Here is the final instalment of HT's intrepid adventures in Africa. We shall be sorry there are no more tall tales from the interior, but happy to have him back in the Coleoptera fold, and even happier with the beetles he will return with for us!
This is quite a long entry, but it's worth it to read to the end and celebrate the Royal Wedding once more (any excuse, and remember, it's always cocktail hour somewhere in the world!) with Hitoshi and his fieldwork companion Ian...I think you will find what they get up to in this video installment quite revealing...and no skipping to the end! BG
Expeditions in remote parts of the world have their ups and downs, and inevitably, things do not go to plan according to your itinerary. On departing Mahenge, our journey up to the Uluguru Mountains was hampered by the crossing of the Kilombero River, something that was very simple on the way down. There is no bridge here and the only means of crossing is a short ferry ride. This crossing is also the route linking the capital Dar es Salaam and Malawi – this is the main road, an economic highway of significant importance. We arrived at the crossing after a long day’s drive from the mountains and found that the ferry had been out of service for four days and a long queue has formed - four day’s worth of vehicles waiting to cross! This, unsurprisingly, made the national news. Not much forethought went into the ferries and unfortunately the spare ferry was also broken. Typical. We were stuck.
Flooded Kilombero River
So to Plan B.
With nowhere else to go, we headed back south to a small piece of lowland forest called Nambiga, and camped by the side of the road. We don’t miss an opportunity for entomological collection and so up went the light trap right next to the vehicle! We attempted to cross the Kilombero in the morning but due to the incapacitated ferry, we took a small boat with all the kit across the swollen Kilombero and had another vehicle meet us on the other side.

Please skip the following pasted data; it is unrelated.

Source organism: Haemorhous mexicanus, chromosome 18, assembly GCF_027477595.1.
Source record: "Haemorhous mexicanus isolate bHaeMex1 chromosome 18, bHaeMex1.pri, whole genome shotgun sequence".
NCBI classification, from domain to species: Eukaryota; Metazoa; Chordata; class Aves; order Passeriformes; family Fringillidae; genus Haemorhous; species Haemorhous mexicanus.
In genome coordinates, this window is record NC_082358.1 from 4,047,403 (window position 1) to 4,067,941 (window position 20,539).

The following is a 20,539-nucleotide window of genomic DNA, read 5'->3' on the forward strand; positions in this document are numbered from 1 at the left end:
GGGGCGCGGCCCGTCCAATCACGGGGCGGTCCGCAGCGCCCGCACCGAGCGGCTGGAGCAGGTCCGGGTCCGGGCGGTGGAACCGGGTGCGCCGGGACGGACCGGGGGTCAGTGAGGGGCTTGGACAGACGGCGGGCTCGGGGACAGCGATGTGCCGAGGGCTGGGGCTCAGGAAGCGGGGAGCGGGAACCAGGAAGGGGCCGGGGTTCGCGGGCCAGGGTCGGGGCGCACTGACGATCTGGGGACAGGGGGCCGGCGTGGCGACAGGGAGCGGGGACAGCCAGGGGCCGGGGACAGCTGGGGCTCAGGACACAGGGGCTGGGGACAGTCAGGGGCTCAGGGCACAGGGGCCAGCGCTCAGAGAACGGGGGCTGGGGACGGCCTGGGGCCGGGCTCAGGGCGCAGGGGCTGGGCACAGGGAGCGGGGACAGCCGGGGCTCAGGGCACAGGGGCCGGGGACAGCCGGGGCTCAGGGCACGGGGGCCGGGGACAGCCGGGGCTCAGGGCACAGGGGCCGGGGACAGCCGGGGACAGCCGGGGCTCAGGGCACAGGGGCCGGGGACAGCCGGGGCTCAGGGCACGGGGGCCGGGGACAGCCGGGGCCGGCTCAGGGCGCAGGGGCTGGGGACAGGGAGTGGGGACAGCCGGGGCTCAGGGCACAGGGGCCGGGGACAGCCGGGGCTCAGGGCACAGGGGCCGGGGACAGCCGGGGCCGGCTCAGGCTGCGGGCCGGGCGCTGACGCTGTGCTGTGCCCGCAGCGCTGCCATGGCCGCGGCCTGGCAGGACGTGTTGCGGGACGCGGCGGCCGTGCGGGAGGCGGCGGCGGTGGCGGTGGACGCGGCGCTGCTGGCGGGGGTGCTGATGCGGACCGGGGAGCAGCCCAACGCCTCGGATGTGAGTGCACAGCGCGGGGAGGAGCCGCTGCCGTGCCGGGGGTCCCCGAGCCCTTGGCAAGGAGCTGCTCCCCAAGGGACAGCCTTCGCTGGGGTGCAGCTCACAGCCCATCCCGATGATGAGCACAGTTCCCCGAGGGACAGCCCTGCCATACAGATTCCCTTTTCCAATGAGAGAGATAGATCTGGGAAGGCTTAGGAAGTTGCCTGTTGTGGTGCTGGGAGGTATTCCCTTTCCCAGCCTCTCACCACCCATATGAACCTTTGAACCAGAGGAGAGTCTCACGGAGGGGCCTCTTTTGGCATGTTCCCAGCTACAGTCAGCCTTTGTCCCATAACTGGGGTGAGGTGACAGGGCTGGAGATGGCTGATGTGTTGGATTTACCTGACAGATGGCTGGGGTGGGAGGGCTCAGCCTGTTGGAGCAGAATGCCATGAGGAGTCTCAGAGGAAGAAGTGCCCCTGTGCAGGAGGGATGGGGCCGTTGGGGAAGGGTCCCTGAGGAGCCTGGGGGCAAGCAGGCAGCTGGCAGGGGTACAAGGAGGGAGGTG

This delay did at least allow us to watch the Royal Wedding on a tiny television screen in the only bar of a village in the middle of nowhere! It did however mean that we had to postpone the celebratory drinks planned for the forest until the following day. This did not matter too much – it gave us more time to secure the important gin.
If you are thinking that the last part of this trip has turned into one massive booze-up you would be extremely (well, partly) mistaken. There is still a lot of work to do.
Uluguru is an isolated set of mountains near the large town of Morogoro in the centre of the country. The close proximity of the forest to human habitation has meant that over the years, incredible amounts of deforestation has taken place and much of the forest has now disappeared. There are small pockets of intact forest left such as at Tegetero, the site of our research. Now, if you were wondering if I was going to make a comment on European architecture in Africa at this point, you will not be disappointed. The church and the mission at the village of Tegetero were built by the British in the 1940’s.
Church at Tegetero